- Companies are increasingly touting ESG missions to amplify their public debuts.
- The advisers are responsible for integrating these values into the public records of so-called benevolent companies.
- But their IPOs deviate widely from specific measures for fear of liability or backlash from investors.
U.S. stock indexes have hit record highs this year as economic growth and a banked investor base have brought new companies to U.S. stock exchanges at gargantuan valuations.
Excluding ad hoc acquisition vehicles, 283 companies have completed IPOs since the start of the year, well ahead of 209 made during the same period in 2020 and 152 a year earlier, according to Dealogic data.
Among the latest wave are ‘do-good’ companies like eyewear maker Warby Parker and yogurt company Chobani, which tout sustainability measures as part of their value propositions. This move has the potential to boost their IPOs.
“It improves your assessment if you can meet an ESG requirement,” said Jill Ford, head of the Equity Markets Union for the Americas at Credit Suisse, referring to environmental, social and corporate governance. “You’ll have more eyeballs on it and dollars chasing it, which will be sticky money that isn’t going anywhere.”
But when it comes to going public, capital markets experts told Insider the playbook isn’t much different from marketing an IPO without sustainability measures. In a traditional IPO, investors bet on a new company that they believe will make money, but it’s never guaranteed. ESG themes are also based on future promises, sometimes immeasurable, that a company pushes to appear as a better corporate citizen.
It’s hard to put sustainability goals in an S-1
Granted, many companies set measurable KPIs related to diversity or carbon emissions, among others, that investors can question during calls for results.
Chobani founder Hamdi Ulukaya, for example, has promised to share the fruits of an IPO with his employees, many of whom are refugees.
More than 30% of the yogurt maker staff are immigrants or refugees, and they are entitled to a 10% stake in the company through an employee shareholding program, Ulukaya told Inc. in 2018. An introduction in The stock market, which Reuters said in July could value Chobani at more than $ 10 billion, would earn staff a healthy salary.
“Sustainability is no longer just seen as part of corporate communications,” said Keith Tuffley, Citi Group’s global co-director of sustainability and business transitions. “It requires companies to think longer term.”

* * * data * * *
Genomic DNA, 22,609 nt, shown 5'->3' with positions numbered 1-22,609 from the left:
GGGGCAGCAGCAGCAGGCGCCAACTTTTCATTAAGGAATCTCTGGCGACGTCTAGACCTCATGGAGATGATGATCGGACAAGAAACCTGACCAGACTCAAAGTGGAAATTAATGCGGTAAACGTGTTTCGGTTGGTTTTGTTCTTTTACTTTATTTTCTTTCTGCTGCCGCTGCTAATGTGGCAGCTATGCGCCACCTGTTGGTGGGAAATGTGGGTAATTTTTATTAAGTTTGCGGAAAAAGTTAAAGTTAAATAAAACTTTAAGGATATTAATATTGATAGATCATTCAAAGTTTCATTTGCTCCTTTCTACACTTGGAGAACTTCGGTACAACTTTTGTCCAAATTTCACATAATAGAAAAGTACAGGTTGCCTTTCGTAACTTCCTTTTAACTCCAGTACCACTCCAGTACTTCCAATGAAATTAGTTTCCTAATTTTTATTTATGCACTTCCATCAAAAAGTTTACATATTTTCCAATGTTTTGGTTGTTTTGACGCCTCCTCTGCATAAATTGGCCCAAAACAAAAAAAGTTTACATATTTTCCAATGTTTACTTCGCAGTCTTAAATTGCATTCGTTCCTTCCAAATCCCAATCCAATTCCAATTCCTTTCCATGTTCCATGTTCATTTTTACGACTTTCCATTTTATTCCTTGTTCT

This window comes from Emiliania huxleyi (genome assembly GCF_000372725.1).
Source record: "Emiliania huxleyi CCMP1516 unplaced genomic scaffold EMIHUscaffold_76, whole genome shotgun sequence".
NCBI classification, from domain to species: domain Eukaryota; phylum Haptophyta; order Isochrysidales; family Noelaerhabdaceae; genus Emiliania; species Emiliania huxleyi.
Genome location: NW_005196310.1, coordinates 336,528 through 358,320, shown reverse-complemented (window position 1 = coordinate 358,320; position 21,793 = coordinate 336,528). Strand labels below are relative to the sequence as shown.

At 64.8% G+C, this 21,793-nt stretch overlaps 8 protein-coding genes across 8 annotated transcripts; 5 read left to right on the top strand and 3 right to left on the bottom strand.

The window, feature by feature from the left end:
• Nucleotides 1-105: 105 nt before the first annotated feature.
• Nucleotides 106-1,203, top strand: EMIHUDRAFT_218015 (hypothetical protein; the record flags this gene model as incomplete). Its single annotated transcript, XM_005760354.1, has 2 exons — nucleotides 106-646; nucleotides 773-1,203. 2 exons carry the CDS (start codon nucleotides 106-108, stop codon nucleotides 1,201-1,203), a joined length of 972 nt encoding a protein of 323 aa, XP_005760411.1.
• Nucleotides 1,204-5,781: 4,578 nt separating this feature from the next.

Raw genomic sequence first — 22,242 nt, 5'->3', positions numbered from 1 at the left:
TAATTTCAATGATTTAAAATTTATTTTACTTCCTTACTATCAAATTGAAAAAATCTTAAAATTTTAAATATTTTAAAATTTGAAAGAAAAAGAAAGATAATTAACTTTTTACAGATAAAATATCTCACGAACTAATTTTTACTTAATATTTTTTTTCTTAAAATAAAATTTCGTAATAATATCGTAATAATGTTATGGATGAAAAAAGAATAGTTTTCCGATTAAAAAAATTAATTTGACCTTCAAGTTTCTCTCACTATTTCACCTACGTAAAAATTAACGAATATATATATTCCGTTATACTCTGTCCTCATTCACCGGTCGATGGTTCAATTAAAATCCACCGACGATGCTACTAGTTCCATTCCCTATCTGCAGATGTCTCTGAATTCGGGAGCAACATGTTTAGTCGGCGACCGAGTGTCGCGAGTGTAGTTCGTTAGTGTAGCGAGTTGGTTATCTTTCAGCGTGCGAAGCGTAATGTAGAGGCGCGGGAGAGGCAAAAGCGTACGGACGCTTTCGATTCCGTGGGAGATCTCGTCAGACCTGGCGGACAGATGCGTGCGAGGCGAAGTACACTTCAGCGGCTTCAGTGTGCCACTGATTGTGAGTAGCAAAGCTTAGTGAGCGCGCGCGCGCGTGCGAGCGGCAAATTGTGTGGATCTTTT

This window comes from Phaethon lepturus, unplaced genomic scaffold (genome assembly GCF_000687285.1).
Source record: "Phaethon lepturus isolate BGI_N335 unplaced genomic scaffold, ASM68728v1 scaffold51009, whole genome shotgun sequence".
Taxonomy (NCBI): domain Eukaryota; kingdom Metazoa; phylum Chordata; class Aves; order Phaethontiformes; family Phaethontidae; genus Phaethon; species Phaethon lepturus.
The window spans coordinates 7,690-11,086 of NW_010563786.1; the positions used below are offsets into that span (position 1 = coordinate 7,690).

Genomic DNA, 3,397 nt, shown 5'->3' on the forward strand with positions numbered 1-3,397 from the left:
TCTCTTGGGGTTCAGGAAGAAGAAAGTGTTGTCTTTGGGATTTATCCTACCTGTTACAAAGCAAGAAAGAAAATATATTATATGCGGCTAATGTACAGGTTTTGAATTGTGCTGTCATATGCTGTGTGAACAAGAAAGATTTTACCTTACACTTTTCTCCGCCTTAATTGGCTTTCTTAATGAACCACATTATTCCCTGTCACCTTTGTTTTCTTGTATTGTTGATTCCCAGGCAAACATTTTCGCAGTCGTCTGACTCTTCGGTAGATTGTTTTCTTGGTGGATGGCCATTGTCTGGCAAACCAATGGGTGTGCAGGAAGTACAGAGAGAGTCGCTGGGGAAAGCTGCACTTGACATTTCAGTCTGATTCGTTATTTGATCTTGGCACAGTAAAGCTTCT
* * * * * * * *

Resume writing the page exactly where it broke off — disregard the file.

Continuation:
But some companies that defend mission statements announcing their commitments to sustainable development will have to refrain from making specific promises.
Lawyers will advise their clients to avoid specific forward-looking measures in public filings and direct them to ESG “themes” related to their company’s strategy, said Robert Hayward, capital markets partner at Kirkland & Ellis.
The shoe company Allbirds, for example, is committed to using sustainable wool in its shoes. Rent the Runway says its business model of renting clothes rather than selling them to consumers is better for the environment, although a recent study found that clothing rental services could have a worse effect on the economy. climate crisis than other ways of using clothes.
Warby Parker, who is expected to go public through a direct listing this year, said in his S-1 that he plans to “use resources responsibly, reduce waste and maintain a carbon footprint. neutral “but did not include specific measures related to these goals. The company said it had chosen to be designated as a Certified B company, but added that “there is no guarantee that the expected positive impact of being a public benefit company will be realized.” .
“A client can’t just pick up the phone and say, ‘Hey, when you’re preparing the S-1 project, sprinkle some ESG fairy dust on the disclosure,” ”said Hayward of Kirkland & Ellis. “You must have verifiable facts for an IPO.”
Sustainability attracts investors
Banks are also hiring people, like Citi’s Tuffley, who are as savvy about the climate crisis as they are about financial risk assessment.
“You cannot be a good banker now unless you understand that we are going through a massive energy and sustainable transition,” he said. “We are also seeing many investors creating new funds focused on ESG strategies. As a banker, you want to be able to connect these investors with the companies that are driving these strategies.
Although the Securities and Exchange Commission has not released full ESG disclosures for the public offerings, it is cracking down on investors weighing these IPOs.
SEC Chairman Gary Gensler said on Wednesday the regulator would review practices surrounding fund managers’ claims to be green or sustainable. The move could force managers to disclose the data they use to identify their funds as sustainable investment vehicles, Bloomberg reported this week.
It’s important to note that companies tend to disclose voluntary information, knowing that this widens their pool of potential investors, according to Sara Orr, ESG partner at Kirkland & Ellis.
But money is still king, especially as heated stock markets allow progressive companies to go public at sky-high valuations.
Bankers and lawyers are under pressure to prove that their clients keep their promises. Investors, too, will hold these companies accountable for their lofty promises once they enter the public fray, according to Ford of Credit Suisse.
“It can’t be a one-size-fits-all thing. It has to be a living, breathing engagement where companies give investors updates, metrics and KPIs over time. And it has to start early,” she declared.